Effiong got home rather late. He tried the door and it swung open. He guessed his mother was back from the market. She always went shopping on Thursdays, in preparation for the weekend. He heard sounds in the kitchen and was sure it was her.

                He couldn’t afford to have her see him. His uniform was all dirty. He had played soccer after school hours and had taken one or two bad tackles that landed him in the dirt. He hurried to the room he shared with his younger brother and quickly changed into other clothes; adding his school uniform to the pile of dirty clothes that never seemed to stop rising.

                 He walked out of the room and started whistling, making his way to the kitchen. His mother was washing the plates the family had used to eat the previous day. He should have washed them last night, but he had been too lazy to even consider it.

                He felt a stab of guilt but he soon got over it as he offered to wash the few dishes left. He noticed his mother didn’t say anything. He knew why. She was so tired of correcting him or shouting at him. Effiong knew he was causing her so much pain but he seemed rather helpless to do anything about it.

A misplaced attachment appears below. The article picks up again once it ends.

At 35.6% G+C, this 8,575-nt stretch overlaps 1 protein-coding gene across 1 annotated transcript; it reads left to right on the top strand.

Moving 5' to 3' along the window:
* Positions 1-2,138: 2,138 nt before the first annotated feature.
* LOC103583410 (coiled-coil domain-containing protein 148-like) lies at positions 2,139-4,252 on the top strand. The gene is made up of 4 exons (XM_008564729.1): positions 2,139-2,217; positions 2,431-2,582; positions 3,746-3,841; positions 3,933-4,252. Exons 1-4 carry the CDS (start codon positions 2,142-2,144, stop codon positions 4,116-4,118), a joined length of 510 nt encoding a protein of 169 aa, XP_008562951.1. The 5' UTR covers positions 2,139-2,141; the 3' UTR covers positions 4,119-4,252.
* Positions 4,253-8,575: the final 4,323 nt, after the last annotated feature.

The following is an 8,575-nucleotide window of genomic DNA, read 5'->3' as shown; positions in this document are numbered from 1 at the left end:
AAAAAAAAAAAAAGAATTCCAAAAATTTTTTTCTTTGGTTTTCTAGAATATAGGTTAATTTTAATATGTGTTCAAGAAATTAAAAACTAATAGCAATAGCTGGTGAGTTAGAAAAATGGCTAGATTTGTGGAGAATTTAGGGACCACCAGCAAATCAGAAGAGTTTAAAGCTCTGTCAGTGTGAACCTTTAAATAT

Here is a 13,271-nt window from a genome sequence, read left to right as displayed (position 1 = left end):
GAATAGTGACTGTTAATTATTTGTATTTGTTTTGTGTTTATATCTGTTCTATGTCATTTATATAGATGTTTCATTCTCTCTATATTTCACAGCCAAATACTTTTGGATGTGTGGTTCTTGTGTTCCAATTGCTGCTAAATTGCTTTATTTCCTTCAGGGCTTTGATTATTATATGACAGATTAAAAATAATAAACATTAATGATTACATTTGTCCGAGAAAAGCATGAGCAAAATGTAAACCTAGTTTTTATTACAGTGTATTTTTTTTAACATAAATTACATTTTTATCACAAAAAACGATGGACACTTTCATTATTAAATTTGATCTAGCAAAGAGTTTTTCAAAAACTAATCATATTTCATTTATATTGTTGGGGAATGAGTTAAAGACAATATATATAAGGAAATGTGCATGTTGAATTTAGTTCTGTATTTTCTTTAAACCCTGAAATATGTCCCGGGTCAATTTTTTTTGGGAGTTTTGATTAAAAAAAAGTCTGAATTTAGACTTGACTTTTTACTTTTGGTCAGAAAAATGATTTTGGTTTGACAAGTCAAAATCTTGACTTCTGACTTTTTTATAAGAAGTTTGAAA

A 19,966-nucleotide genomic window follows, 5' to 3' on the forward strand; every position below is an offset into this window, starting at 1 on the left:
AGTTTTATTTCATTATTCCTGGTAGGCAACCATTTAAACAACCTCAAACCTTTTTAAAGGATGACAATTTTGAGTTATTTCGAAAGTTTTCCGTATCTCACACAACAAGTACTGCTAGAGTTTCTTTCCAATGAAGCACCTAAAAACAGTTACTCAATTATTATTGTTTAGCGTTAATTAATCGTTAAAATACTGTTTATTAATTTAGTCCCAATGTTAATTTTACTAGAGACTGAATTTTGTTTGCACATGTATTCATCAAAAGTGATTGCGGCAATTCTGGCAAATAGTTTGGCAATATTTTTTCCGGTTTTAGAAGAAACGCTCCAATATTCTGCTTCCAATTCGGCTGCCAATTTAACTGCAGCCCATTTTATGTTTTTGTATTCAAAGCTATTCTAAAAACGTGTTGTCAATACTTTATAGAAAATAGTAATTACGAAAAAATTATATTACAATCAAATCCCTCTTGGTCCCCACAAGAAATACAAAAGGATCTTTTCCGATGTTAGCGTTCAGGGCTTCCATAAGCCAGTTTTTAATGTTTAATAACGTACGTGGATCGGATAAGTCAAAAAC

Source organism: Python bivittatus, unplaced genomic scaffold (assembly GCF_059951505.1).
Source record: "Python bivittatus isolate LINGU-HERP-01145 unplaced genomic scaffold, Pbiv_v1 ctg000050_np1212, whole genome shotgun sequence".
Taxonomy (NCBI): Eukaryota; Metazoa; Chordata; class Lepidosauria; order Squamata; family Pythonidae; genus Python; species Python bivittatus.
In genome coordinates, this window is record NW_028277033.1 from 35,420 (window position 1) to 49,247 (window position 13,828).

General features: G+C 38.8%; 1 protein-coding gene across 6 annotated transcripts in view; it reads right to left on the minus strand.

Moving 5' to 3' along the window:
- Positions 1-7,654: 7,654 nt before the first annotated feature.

While stacking the dishes, he remembered that he had been given a letter in school to deliver to his parents. That meant his mum, because she was a widow. He knew what was in the letter and was not going to give her. Next week was Open Day and the school was reminding parents.

                Effiong dreaded a repeat scene of what happened last term when his mother had beaten him right there in school. He had been so embarrassed. But it got worse in a different kind of way when they got home. That day, she didn’t speak to him when they returned home but she cried all night and Effiong knew he was the source of her tears. The only person that seemed to bring joy to his mum was his younger brother, Bassey.

                Why am I so lazy? Can’t I just be studious for once? He glanced at his mother who was already preparing Afang soup, which he loved. She was doing all in her power to make all two sons happy but only one was doing anything about it. Tears welled up in his eyes. Effiong was miserable.

                God, I want to make my mum happy. I want to be a son she would boast about. But I feel so useless. Please help me. Teach me what to do and I will do it.

                That was Effiong’s prayer that evening in the kitchen. He blinked back the tears, so his mother won’t see his tears. He then went to the toilet and there he cried until his eyes had no more tears to shed. Effiong was so desperate to be better than what he presently was.

What should Effiong do? Opinions very welcome! Thanks a lot.

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